Bartels reminds us that rural, working-class voters actually preferred Kerry to Bush in 2004, media stereotypes to the contrary. It's a nice piece of political science compressed into standard op/ed length. Worth the read.
Last week in Terre Haute, Ind., Mr. Obama explained that the people he had in mind “don’t vote on economic issues, because they don’t expect anybody’s going to help them.” He added: “So people end up, you know, voting on issues like guns, and are they going to have the right to bear arms. They vote on issues like gay marriage. And they take refuge in their faith and their community and their families and things they can count on. But they don’t believe they can count on Washington.”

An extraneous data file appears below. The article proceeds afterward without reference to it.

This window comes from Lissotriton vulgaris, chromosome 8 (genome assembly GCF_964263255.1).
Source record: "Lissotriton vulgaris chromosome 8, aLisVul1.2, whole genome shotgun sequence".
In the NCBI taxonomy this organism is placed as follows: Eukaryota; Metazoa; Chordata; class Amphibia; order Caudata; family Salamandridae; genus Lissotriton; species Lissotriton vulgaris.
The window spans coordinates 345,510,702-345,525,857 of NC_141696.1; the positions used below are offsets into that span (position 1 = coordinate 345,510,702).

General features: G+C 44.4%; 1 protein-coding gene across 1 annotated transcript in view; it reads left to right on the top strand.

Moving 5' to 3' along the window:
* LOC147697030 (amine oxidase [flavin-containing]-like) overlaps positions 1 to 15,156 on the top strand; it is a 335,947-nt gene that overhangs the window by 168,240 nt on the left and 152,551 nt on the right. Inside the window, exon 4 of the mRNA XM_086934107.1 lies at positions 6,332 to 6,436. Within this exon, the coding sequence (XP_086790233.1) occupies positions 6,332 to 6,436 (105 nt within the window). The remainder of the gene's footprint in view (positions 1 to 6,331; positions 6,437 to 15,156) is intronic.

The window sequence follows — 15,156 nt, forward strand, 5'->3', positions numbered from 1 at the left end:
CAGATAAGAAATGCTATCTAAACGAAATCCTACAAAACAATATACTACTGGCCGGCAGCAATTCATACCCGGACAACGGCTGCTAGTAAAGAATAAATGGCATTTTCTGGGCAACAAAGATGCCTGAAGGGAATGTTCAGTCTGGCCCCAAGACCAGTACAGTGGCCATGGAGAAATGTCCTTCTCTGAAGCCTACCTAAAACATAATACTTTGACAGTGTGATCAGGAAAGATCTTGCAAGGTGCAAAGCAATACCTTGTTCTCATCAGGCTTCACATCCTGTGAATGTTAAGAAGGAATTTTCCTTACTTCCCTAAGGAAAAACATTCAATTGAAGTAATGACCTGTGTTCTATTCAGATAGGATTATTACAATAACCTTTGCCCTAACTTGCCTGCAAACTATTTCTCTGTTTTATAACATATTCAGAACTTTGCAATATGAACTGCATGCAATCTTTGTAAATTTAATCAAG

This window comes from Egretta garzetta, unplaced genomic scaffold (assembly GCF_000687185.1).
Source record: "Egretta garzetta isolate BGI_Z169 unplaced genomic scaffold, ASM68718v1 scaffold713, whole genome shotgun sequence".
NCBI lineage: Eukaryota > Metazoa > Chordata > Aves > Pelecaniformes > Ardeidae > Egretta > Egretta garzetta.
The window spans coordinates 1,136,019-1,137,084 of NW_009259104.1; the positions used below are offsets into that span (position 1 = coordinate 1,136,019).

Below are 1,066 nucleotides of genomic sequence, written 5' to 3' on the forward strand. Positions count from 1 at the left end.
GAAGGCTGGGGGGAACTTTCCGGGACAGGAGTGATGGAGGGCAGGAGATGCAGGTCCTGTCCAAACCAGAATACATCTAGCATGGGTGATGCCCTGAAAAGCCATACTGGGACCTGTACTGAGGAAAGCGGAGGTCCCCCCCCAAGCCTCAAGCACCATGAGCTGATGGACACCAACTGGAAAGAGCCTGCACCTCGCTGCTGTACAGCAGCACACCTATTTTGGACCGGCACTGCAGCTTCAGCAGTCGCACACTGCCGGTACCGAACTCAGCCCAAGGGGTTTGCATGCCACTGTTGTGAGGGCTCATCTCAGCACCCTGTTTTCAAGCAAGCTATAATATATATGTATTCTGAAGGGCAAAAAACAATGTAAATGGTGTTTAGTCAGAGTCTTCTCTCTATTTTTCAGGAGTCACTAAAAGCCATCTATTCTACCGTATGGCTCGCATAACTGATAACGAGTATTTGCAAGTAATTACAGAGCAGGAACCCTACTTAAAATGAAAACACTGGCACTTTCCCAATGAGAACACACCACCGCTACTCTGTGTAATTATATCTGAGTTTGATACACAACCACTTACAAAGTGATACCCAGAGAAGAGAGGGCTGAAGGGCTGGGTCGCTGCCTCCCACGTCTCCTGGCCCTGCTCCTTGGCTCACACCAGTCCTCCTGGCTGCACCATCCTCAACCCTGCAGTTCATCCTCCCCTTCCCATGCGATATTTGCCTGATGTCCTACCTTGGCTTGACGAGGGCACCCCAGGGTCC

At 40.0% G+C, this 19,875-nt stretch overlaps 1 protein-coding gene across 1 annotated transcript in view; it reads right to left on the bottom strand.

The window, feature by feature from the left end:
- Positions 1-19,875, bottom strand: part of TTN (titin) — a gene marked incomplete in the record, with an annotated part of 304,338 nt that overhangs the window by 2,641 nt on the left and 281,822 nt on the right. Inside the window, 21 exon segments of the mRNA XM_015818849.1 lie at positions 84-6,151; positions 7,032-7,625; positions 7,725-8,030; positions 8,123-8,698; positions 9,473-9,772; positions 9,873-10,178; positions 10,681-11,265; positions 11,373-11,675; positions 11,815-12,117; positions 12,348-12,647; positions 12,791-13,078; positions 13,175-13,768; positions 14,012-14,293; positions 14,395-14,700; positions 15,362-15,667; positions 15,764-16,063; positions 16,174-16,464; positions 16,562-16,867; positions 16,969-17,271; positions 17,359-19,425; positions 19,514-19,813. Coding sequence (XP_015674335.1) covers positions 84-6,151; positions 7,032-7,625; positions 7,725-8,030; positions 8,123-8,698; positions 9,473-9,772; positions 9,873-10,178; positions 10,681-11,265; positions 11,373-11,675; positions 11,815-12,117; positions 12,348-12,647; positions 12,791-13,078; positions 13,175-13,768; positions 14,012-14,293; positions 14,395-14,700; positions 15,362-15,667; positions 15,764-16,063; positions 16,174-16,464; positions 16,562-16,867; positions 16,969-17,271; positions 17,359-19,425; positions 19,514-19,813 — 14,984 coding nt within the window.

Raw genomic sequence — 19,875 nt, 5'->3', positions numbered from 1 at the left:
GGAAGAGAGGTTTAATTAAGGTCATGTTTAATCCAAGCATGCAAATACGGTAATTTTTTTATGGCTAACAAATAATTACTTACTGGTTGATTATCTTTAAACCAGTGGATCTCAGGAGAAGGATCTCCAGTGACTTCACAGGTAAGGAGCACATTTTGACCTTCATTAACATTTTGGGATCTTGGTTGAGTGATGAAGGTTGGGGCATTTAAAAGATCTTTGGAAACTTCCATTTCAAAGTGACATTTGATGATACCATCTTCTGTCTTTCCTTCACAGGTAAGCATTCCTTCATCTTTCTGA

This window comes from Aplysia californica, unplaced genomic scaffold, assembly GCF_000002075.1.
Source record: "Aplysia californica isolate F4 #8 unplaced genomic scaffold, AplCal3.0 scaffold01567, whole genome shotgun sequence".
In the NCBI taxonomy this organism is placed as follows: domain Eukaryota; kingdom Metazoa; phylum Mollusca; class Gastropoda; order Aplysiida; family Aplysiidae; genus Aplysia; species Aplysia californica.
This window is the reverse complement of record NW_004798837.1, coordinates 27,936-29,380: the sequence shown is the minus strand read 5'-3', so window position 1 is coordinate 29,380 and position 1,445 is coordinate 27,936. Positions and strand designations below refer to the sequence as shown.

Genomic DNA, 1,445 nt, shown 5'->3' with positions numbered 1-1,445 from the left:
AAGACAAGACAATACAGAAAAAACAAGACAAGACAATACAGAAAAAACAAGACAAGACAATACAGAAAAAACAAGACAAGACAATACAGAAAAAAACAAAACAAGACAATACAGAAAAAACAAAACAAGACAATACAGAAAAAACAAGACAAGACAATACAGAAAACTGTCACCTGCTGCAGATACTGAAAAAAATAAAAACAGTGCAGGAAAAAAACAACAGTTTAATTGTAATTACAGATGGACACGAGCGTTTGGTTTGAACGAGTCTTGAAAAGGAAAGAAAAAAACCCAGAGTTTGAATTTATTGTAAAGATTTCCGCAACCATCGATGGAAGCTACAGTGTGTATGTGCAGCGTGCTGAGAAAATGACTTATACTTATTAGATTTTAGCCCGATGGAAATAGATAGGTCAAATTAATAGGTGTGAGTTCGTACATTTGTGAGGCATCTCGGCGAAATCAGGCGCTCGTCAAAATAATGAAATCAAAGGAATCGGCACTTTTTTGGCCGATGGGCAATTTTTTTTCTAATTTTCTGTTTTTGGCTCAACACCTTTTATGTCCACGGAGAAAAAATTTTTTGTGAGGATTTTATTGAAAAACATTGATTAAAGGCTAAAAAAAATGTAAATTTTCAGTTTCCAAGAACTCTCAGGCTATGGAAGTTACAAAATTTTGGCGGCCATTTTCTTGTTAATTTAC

This is a remarkably detailed and vivid account of the political sociology of the American electorate. What is even more remarkable is that it is wrong on virtually every count.
Small-town people of modest means and limited education are not fixated on cultural issues. Rather, it is affluent, college-educated people living in cities and suburbs who are most exercised by guns and religion. In contemporary American politics, social issues are the opiate of the elites.
Thursday, April 17, 2008
It's nice that, every once in a while, a political scientist gets to weigh in on politics. In today's NYT, Larry Bartels demonstrates that Obama's "bitter" comments aren't so much offensive as they are inaccurate.
Posted by Seth Masket at 4/17/2008 09:31:00 AM